146 Hydrochous gigas Waterfall Swiftlet
147 Raphidura leucopygialis Layang-layang Kecil
Ardeidae (Bangau, Pucong) 148 Ardea cinerea Pucong Seriap
m/s117 149 Ardea purpurea Pucong Serandau
150 Ardea sumatrana Pucong Lembu
151 Ardeola bacchus Pucong Cina
152 Ardeola grayii Pucong Bakau
153 Ardeola speciosa Pucong Jawa
154 Botaurus stellaris Pucong Danau
155 Bubulcus ibis Bangau Kendi
156 Casmerodius albus Bangau Besar
157 Egretta eulophotes Bangau Cina
158 Egretta garzetta Bangau Kecil
159 Egretta sacra Bangau Batu
160 Gorsachius melanolophus Pucong Rimau
161 Ixorbrychus cinnamomeus Pucong Bendang
162 Ixorbrychus eurhythmus Pucong Gelam
163 Ixorbrychus flavicollis Pucong Hitam
164 Ixorbrychus sinensis Pucong Merah
165 Mesophoyx intermedia Bangau Kerbau
166 Nycticorax caledonicus Pucong Kelabu
167 Nycticorax nycticorax Pucong Kuak
Atrichornithidae (Scrub-bird) 168 Atrichornis clamosus Noisy Scrub-bird
Batrachostomidae (Frogmouth) 169 Batrachostomus auritus Segan Besar
170 Batrachostomus cornutus Sunda Frogmouth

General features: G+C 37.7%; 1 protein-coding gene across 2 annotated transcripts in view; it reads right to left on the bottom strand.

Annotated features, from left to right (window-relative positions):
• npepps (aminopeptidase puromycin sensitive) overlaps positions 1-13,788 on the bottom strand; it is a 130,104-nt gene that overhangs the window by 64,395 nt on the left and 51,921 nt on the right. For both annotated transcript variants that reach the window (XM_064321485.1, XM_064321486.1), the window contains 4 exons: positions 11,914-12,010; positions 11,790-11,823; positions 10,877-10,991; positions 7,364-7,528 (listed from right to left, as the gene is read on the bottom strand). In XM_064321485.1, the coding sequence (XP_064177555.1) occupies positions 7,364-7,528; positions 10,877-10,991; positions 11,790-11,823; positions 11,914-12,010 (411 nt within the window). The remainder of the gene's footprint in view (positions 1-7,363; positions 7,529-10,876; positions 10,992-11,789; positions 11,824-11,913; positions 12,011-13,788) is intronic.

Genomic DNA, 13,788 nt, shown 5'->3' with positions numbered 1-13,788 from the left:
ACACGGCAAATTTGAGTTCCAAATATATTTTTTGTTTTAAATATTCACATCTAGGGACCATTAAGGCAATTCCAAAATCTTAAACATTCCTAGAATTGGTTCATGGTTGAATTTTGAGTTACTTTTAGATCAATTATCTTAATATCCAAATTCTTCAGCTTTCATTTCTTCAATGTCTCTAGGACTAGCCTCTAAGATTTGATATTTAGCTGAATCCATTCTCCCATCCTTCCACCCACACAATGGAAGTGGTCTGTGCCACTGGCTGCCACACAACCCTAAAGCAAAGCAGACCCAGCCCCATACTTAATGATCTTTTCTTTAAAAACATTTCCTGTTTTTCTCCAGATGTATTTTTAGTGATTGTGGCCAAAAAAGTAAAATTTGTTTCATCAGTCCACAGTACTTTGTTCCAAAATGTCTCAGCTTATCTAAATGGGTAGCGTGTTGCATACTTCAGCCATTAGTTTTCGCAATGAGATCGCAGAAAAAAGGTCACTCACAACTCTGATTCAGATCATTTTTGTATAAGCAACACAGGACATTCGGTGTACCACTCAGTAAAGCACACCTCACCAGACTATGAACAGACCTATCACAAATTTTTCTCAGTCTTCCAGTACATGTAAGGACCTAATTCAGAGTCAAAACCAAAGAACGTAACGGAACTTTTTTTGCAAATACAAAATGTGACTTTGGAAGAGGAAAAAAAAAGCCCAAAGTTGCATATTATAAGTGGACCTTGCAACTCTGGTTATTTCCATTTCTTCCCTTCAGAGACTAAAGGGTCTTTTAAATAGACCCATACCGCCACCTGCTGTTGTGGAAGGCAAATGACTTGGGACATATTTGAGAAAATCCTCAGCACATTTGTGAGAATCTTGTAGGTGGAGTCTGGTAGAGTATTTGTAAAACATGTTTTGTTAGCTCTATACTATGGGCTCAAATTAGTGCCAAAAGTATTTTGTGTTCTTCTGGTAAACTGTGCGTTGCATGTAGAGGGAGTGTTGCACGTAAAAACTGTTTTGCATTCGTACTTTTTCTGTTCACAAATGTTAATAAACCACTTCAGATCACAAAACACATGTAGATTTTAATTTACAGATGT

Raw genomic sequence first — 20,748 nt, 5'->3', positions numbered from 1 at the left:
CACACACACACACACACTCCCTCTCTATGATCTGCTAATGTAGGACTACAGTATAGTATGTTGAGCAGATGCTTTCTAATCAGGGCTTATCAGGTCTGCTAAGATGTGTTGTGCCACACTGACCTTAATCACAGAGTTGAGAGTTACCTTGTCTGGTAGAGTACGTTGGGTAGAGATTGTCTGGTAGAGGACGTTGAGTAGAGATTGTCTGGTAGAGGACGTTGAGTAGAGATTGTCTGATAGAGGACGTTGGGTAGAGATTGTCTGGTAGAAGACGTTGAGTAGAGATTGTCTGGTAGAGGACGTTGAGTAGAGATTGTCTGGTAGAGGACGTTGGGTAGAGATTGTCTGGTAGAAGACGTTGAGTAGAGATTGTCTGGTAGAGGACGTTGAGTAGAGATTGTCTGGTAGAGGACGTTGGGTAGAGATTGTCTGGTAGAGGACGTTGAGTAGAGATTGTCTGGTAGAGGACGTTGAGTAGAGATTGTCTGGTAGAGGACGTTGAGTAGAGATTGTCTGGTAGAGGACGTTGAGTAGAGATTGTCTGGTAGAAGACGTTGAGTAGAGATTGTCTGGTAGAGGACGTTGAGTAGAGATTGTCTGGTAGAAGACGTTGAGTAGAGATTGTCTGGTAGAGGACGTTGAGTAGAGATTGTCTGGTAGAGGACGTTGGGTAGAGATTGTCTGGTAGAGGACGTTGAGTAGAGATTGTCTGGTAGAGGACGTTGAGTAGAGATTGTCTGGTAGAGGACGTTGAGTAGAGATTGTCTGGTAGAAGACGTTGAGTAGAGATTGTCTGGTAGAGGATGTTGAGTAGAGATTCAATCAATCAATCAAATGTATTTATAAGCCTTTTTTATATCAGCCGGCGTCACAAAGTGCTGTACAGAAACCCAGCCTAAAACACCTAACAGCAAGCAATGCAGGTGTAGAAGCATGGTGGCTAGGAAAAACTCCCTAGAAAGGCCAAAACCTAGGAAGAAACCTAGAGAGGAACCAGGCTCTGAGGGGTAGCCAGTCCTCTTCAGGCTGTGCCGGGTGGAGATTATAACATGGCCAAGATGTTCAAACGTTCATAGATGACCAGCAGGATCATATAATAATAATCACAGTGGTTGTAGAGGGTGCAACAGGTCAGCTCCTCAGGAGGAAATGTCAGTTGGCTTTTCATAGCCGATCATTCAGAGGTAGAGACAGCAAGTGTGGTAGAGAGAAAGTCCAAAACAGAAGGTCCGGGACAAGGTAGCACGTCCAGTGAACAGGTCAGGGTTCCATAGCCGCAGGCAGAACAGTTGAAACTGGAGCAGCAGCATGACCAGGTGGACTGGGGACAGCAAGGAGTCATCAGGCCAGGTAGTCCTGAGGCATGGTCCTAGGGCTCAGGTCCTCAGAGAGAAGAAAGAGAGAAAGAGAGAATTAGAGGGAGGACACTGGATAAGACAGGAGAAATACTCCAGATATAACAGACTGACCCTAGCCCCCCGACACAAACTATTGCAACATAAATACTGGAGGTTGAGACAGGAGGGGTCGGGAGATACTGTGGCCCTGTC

171 Batrachostomus harterti Dulit Frogmouth
172 Batrachostomus javensis Segan Jawa
173 Batrachostomus poliolophus Short-tailed Frogmouth
174 Batrachostomus stellatus Segan Bintik Mas
Bucerotidae (Enggang) 175 Aceros corrugates Enggang Berkedut
176 Rhyticeros subruficollis Enggang Belantara
177 Rhyticeros undulatus Enggang Gunong
178 Anorrhinus galeritus Enggang Belukar
179 Anthracoceros albirostris Enggang Belulang
180 Anthracoceros coronatus Pied Hornbill
181 Anthracoceros malayanus Enggang Gatal Birah
182 Buceros bicornis Enggang Papan
183 Buceros rhinoceros Enggang Lilin, Enggang Badak
184 Buceros vigil Enggang Terbang Mentua
185 Berenicornis comatus Enggang Jambul Putih
186 Rhynoplax vigil Enggang Tebang Mentua
187 Aceros nipalensis Enggang Dahan
188 Aceros spp. Enggang
189 Anorrhinus spp. Enggang
190 Anthracoceros convexus Enggang Kelingking
191 Anthracoceros spp. Enggang
192 Buceros spp. Enggang
193 Penelopides spp. Tarictic hornbill
Burhinidae (Sisir) 194 Esacus magnirostris Sisir Air
Cacatuidae (Kakak tua) 195 Cacatua goffini Kakaktua Goffin
196 Cacatua haematuropygia Kakaktua Filipina
197 Cacatua moluccensis Kakaktua Moluccan
198 Cacatua sulphurea Kakaktua Jambul Kuning
199 Probosciger aterrimus Kakaktua Raja
Campephagidae (Sewah) 200 Coracina fimbriata Sewah Kecil
201 Coracina javensis Sewah Besar
202 Coracina larvata Sewah Sunda
203 Coracina striata Sewah Rimba
204 Hemipus hirundinaceus Rembah Batu